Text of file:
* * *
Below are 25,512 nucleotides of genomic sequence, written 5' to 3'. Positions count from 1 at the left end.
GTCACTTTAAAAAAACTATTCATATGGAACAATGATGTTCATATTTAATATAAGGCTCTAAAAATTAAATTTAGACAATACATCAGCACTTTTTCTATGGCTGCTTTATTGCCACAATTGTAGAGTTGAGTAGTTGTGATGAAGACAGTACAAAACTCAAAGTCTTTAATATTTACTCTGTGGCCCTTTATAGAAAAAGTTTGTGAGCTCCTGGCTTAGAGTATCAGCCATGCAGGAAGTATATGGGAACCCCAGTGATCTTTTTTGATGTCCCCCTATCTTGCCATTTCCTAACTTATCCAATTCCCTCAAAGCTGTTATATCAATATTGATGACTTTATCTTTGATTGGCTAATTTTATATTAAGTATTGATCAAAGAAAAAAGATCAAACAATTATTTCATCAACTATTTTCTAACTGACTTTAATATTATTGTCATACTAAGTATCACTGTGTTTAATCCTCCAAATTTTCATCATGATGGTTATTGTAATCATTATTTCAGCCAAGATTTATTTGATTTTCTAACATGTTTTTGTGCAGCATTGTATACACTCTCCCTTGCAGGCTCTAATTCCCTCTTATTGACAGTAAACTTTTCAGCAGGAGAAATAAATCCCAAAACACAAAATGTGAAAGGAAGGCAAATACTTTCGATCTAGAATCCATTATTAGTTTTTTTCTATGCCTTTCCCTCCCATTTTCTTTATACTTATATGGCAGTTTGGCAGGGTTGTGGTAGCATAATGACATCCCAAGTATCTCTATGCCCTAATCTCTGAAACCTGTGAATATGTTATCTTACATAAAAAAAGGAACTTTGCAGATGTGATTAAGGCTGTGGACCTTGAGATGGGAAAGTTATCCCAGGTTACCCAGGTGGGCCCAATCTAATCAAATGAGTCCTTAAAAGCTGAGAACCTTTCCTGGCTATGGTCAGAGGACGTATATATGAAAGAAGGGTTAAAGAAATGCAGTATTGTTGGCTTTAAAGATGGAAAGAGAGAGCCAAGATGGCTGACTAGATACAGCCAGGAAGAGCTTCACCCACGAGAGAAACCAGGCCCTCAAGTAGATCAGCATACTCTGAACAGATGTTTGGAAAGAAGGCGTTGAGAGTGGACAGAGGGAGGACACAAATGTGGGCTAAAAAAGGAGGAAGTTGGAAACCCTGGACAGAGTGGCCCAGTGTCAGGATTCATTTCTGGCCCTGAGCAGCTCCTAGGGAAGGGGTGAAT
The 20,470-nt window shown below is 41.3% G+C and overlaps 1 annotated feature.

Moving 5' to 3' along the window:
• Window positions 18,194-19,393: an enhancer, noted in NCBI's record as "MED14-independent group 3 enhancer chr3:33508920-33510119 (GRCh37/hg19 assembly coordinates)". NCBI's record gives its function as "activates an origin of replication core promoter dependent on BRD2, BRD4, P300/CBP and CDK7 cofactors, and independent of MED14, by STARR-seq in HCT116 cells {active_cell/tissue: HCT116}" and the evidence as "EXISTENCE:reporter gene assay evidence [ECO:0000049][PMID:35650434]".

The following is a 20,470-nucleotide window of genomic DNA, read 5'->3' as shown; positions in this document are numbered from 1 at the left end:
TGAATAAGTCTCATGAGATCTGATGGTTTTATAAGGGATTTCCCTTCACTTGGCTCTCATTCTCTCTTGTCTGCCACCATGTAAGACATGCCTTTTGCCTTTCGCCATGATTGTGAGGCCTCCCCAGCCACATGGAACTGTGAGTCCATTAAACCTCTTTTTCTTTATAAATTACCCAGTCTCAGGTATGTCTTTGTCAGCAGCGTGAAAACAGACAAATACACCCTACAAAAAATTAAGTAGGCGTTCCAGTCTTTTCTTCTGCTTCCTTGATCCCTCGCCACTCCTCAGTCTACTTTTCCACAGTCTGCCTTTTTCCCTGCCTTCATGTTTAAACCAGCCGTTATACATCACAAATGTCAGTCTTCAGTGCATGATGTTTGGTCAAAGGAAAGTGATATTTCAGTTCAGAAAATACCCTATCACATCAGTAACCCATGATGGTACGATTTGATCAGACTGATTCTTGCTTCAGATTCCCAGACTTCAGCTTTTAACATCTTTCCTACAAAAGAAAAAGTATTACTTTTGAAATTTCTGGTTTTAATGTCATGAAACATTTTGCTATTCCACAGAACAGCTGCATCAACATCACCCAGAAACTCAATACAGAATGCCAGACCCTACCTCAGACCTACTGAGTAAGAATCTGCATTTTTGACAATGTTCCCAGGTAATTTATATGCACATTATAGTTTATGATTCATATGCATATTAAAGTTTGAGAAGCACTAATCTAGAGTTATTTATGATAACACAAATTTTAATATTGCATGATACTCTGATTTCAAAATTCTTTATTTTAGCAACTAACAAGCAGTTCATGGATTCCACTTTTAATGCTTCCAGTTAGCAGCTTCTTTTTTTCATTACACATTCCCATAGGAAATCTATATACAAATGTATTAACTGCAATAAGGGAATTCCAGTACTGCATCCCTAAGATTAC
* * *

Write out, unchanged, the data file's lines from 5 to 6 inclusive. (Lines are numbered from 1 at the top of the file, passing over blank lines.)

• Window positions 18,194-19,393: an enhancer, noted in NCBI's record as "MED14-independent group 3 enhancer chr3:33508920-33510119 (GRCh37/hg19 assembly coordinates)". NCBI's record gives its function as "activates an origin of replication core promoter dependent on BRD2, BRD4, P300/CBP and CDK7 cofactors, and independent of MED14, by STARR-seq in HCT116 cells {active_cell/tissue: HCT116}" and the evidence as "EXISTENCE:reporter gene assay evidence [ECO:0000049][PMID:35650434]".

The following is a 20,470-nucleotide window of genomic DNA, read 5'->3' as shown; positions in this document are numbered from 1 at the left end: